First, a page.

TestEvoHound

TestEvoHound is a static analysis tool, which allows to analyse multiple revisions of a software project for test fixture smells.

Overview of TestEvoHound

We developed TestEvoHound to analyze fixture smell evolution. TestEvoHound works with Git and SVN repositories. When analyzing code, TestEvoHound executes four tasks.

During the Revision Checkout task, TestEvoHound checks out each revision of the project under analysis, and for each revision it starts the Build Process task. Here, the tool searches for ANT or MAVEN build files, initiates the build process and compiles the source code (including tests). Then, the Test Fixture Smell Analysis task invokes the TestHound tool to analyze the current revision for smells and stores the outcome. Finally, when all revisions have been analyzed, the Trend Analysis occurs.

Here, the TestEvoHound tool calculates the trends and measurements among all revisions. This information is stored in comma-separated value format to allow easy visualization by tools like Excel or R.

What TestEvoHound solves

An important challenge in creating automated tests is how to design test fixtures, i.e., the setup code that initializes the system under test before actual automated testing can start. Test designers have to choose between different approaches for the setup, trading off maintenance overhead with slow test execution. Over time, test code quality can erode and test smells can develop, such as the occurrence of overly general fixtures, obscure in-line code and dead fields. In this paper, we investigate how fixture-related test smells evolve over time by analyzing several thousand revisions of five open source systems. Our findings indicate that setup management strategies strongly influence the types of test fixture smells that emerge in code, and that several types of fixture smells often emerge at the same time. Based on this information, we recommend important guidelines for setup strategies, and suggest how tool support can be improved to help in both avoiding the emergence of such smells as well as how to refactor code when test smells do appear. An important challenge in creating automated tests is how to design test fixtures, i.e., the setup code that initializes the system under test before actual automated testing can start. Test designers have to choose between different approaches for the setup, trading off maintenance overhead with slow test execution. Over time, test code quality can erode and test smells can develop, such as the occurrence of overly general fixtures, obscure in-line code and dead fields. In this paper, we investigate how fixture-related test smells evolve over time by analyzing several thousand revisions of five open source systems. Our findings indicate that setup management strategies strongly influence the types of test fixture smells that emerge in code, and that several types of fixture smells often emerge at the same time. Based on this information, we recommend important guidelines for setup strategies, and suggest how tool support can be improved to help in both avoiding the emergence of such smells as well as how to refactor code when test smells do appear.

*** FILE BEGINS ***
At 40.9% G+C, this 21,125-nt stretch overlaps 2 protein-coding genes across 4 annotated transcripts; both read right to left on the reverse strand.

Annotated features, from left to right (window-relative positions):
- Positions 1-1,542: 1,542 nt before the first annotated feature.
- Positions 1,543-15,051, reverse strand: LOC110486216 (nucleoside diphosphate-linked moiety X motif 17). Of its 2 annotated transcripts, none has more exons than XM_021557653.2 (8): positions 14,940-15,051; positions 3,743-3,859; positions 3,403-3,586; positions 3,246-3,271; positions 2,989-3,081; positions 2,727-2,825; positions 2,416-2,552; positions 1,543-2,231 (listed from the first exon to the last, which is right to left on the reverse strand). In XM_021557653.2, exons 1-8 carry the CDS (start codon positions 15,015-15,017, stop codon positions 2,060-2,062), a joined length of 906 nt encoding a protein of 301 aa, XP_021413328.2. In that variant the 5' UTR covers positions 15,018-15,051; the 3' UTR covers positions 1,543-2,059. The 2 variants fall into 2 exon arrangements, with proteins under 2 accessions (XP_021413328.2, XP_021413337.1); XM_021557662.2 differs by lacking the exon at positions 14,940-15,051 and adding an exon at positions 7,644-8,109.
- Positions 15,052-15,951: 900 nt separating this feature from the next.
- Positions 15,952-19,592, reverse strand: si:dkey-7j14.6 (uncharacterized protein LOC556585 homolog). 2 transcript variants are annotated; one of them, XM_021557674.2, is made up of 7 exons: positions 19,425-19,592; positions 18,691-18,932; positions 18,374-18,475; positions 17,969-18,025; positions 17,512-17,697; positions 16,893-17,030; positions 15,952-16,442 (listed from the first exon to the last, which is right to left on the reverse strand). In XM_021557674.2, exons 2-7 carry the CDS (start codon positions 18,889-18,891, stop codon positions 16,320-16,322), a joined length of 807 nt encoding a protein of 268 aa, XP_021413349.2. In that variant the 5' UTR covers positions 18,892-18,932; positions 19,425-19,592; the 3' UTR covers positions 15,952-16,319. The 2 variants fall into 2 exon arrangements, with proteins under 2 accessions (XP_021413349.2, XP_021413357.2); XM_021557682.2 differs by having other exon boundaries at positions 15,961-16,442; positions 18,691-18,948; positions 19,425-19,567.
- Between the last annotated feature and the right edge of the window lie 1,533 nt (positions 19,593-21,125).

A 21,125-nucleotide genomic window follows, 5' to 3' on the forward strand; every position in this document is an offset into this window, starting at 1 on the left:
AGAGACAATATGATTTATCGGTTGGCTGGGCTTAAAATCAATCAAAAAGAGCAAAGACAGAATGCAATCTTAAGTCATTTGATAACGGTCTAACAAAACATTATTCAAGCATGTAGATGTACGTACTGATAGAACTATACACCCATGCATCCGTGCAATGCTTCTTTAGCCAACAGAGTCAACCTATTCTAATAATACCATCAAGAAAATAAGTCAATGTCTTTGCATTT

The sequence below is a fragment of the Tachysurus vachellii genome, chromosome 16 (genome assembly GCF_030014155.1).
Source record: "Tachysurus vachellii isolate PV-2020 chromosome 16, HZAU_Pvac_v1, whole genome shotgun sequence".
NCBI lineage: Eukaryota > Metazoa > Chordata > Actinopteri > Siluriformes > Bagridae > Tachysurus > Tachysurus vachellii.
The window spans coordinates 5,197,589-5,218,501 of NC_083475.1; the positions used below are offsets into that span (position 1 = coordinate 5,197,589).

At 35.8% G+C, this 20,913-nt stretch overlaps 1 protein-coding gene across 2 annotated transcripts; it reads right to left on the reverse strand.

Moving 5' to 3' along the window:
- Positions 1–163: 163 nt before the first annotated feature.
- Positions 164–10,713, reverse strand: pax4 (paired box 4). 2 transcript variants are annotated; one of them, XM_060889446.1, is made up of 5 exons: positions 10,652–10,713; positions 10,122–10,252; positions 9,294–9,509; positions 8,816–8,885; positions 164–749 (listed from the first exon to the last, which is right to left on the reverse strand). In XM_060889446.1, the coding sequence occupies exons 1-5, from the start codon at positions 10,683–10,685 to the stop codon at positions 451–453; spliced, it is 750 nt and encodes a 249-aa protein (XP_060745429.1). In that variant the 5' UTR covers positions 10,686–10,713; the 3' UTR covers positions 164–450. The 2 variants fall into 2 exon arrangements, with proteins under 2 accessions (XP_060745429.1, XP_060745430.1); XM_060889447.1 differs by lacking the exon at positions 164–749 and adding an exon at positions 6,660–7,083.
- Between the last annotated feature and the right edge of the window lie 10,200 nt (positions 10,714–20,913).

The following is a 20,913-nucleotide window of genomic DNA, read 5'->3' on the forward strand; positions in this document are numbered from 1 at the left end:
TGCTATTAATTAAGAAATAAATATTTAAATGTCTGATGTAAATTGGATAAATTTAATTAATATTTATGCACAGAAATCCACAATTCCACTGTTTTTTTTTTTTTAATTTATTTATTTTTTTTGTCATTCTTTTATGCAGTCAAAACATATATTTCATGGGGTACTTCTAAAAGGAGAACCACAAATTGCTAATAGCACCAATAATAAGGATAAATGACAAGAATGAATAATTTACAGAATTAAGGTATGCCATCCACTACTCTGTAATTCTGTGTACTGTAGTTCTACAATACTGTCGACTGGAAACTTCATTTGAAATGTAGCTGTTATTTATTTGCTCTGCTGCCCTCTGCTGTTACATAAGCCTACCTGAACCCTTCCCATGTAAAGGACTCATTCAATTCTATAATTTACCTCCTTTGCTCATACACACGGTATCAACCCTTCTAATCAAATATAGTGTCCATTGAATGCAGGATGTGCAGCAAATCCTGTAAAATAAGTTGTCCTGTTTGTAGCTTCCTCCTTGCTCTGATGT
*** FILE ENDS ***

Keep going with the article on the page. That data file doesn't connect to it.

Study details

For the statistic correlations we looked at the following characteristics to determine the uniqueness of an event:

  • the name of the class;
  • the test methods of a class;
  • whether it has a setup, class setup, tear down or class tear down;
  • presence of the vague header smell;
  • presence and degree of the general fixture smell; name of methods affected;
  • presence and degree of the Test Maverick smell; name of methods affected;
  • presence and degree of the obscure In-line setup smell; name of methods affected;
  • presence and degree of the LCOTM smell;
  • presence and degree of the dead field smell;
  • presence and degree of the dead inherited field smell;
  • which fields are in the class; name and type of the fields;
  • how many setup instructions are contained in the setup procedure;
  • how many setup instructions are contained in the class setup;
  • what is the super class;

Download

We are currently in the process to make TestEvoHound available for download. Please revisit in a few days or feel free to contact me via email.

-- MichaelaGreiler - 05 Feb 2013

Revision: r1.4 - 20 Feb 2013 - 10:08 - MichaelaGreiler
MichaelaGreiler > TestEvoHound
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